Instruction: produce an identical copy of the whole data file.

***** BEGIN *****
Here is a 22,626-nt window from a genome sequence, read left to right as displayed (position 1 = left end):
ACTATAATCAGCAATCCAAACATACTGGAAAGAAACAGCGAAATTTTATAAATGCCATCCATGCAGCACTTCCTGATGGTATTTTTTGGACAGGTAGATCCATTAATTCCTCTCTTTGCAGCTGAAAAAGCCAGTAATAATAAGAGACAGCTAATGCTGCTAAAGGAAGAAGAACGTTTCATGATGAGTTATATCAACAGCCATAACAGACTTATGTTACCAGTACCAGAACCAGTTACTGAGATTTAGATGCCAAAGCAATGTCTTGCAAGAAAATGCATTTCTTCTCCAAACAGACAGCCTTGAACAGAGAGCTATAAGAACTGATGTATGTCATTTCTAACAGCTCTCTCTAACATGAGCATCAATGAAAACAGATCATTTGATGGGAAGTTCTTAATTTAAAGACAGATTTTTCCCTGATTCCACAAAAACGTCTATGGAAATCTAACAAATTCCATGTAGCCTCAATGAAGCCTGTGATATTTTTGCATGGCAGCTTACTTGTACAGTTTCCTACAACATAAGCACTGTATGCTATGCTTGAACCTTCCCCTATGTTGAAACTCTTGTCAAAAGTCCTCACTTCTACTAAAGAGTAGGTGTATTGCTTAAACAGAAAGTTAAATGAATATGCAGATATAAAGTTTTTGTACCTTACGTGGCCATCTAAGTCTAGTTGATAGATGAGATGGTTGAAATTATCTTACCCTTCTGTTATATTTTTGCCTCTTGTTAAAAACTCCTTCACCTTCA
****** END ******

Here is a 22,626-nt window from a genome sequence, read left to right as displayed (position 1 = left end):
ACTATAATCAGCAATCCAAACATACTGGAAAGAAACAGCGAAATTTTATAAATGCCATCCATGCAGCACTTCCTGATGGTATTTTTTGGACAGGTAGATCCATTAATTCCTCTCTTTGCAGCTGAAAAAGCCAGTAATAATAAGAGACAGCTAATGCTGCTAAAGGAAGAAGAACGTTTCATGATGAGTTATATCAACAGCCATAACAGACTTATGTTACCAGTACCAGAACCAGTTACTGAGATTTAGATGCCAAAGCAATGTCTTGCAAGAAAATGCATTTCTTCTCCAAACAGACAGCCTTGAACAGAGAGCTATAAGAACTGATGTATGTCATTTCTAACAGCTCTCTCTAACATGAGCATCAATGAAAACAGATCATTTGATGGGAAGTTCTTAATTTAAAGACAGATTTTTCCCTGATTCCACAAAAACGTCTATGGAAATCTAACAAATTCCATGTAGCCTCAATGAAGCCTGTGATATTTTTGCATGGCAGCTTACTTGTACAGTTTCCTACAACATAAGCACTGTATGCTATGCTTGAACCTTCCCCTATGTTGAAACTCTTGTCAAAAGTCCTCACTTCTACTAAAGAGTAGGTGTATTGCTTAAACAGAAAGTTAAATGAATATGCAGATATAAAGTTTTTGTACCTTACGTGGCCATCTAAGTCTAGTTGATAGATGAGATGGTTGAAATTATCTTACCCTTCTGTTATATTTTTGCCTCTTGTTAAAAACTCCTTCACCTTCA